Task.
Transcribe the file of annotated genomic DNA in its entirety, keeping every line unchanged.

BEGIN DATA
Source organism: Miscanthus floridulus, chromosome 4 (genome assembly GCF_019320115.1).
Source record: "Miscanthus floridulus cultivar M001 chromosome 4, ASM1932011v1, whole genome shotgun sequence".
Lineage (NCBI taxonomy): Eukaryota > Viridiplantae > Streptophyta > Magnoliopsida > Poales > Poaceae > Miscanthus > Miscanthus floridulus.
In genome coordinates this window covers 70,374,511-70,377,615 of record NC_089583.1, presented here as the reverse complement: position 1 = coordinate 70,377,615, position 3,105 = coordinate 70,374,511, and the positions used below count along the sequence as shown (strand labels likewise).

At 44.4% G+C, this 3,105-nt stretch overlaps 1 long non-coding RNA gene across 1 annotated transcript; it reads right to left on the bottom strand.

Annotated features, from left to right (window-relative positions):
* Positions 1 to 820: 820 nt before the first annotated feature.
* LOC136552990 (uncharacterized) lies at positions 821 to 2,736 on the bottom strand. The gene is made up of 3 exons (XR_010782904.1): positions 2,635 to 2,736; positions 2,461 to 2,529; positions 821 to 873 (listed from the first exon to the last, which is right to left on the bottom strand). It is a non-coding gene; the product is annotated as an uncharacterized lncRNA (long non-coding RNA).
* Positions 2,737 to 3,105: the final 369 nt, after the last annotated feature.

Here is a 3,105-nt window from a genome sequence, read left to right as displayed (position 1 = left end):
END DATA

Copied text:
Source organism: Miscanthus floridulus, chromosome 4 (genome assembly GCF_019320115.1).
Source record: "Miscanthus floridulus cultivar M001 chromosome 4, ASM1932011v1, whole genome shotgun sequence".
Lineage (NCBI taxonomy): Eukaryota > Viridiplantae > Streptophyta > Magnoliopsida > Poales > Poaceae > Miscanthus > Miscanthus floridulus.
In genome coordinates this window covers 70,374,511-70,377,615 of record NC_089583.1, presented here as the reverse complement: position 1 = coordinate 70,377,615, position 3,105 = coordinate 70,374,511, and the positions used below count along the sequence as shown (strand labels likewise).

At 44.4% G+C, this 3,105-nt stretch overlaps 1 long non-coding RNA gene across 1 annotated transcript; it reads right to left on the bottom strand.

Annotated features, from left to right (window-relative positions):
* Positions 1 to 820: 820 nt before the first annotated feature.
* LOC136552990 (uncharacterized) lies at positions 821 to 2,736 on the bottom strand. The gene is made up of 3 exons (XR_010782904.1): positions 2,635 to 2,736; positions 2,461 to 2,529; positions 821 to 873 (listed from the first exon to the last, which is right to left on the bottom strand). It is a non-coding gene; the product is annotated as an uncharacterized lncRNA (long non-coding RNA).
* Positions 2,737 to 3,105: the final 369 nt, after the last annotated feature.

Here is a 3,105-nt window from a genome sequence, read left to right as displayed (position 1 = left end):